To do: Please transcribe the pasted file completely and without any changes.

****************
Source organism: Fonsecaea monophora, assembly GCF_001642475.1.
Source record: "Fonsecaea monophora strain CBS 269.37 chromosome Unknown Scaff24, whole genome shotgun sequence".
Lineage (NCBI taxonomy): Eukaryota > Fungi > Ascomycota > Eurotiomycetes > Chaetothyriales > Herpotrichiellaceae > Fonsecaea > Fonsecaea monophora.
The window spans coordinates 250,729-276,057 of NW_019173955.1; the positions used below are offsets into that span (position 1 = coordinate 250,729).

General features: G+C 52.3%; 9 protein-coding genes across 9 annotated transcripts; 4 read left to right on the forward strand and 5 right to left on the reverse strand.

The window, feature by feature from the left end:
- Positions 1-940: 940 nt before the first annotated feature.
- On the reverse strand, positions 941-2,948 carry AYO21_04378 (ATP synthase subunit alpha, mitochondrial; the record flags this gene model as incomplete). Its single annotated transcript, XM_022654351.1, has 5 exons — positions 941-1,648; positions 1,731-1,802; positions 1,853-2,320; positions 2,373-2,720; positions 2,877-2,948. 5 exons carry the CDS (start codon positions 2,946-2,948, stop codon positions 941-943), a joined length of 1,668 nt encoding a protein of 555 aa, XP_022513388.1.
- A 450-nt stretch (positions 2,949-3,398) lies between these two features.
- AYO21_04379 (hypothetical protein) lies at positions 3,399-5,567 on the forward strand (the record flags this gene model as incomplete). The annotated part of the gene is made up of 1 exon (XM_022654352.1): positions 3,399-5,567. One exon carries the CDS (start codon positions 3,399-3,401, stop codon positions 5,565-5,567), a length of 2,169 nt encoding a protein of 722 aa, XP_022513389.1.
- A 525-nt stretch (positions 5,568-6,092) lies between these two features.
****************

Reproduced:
Source organism: Fonsecaea monophora, assembly GCF_001642475.1.
Source record: "Fonsecaea monophora strain CBS 269.37 chromosome Unknown Scaff24, whole genome shotgun sequence".
Lineage (NCBI taxonomy): Eukaryota > Fungi > Ascomycota > Eurotiomycetes > Chaetothyriales > Herpotrichiellaceae > Fonsecaea > Fonsecaea monophora.
The window spans coordinates 250,729-276,057 of NW_019173955.1; the positions used below are offsets into that span (position 1 = coordinate 250,729).

General features: G+C 52.3%; 9 protein-coding genes across 9 annotated transcripts; 4 read left to right on the forward strand and 5 right to left on the reverse strand.

The window, feature by feature from the left end:
- Positions 1-940: 940 nt before the first annotated feature.
- On the reverse strand, positions 941-2,948 carry AYO21_04378 (ATP synthase subunit alpha, mitochondrial; the record flags this gene model as incomplete). Its single annotated transcript, XM_022654351.1, has 5 exons — positions 941-1,648; positions 1,731-1,802; positions 1,853-2,320; positions 2,373-2,720; positions 2,877-2,948. 5 exons carry the CDS (start codon positions 2,946-2,948, stop codon positions 941-943), a joined length of 1,668 nt encoding a protein of 555 aa, XP_022513388.1.
- A 450-nt stretch (positions 2,949-3,398) lies between these two features.
- AYO21_04379 (hypothetical protein) lies at positions 3,399-5,567 on the forward strand (the record flags this gene model as incomplete). The annotated part of the gene is made up of 1 exon (XM_022654352.1): positions 3,399-5,567. One exon carries the CDS (start codon positions 3,399-3,401, stop codon positions 5,565-5,567), a length of 2,169 nt encoding a protein of 722 aa, XP_022513389.1.
- A 525-nt stretch (positions 5,568-6,092) lies between these two features.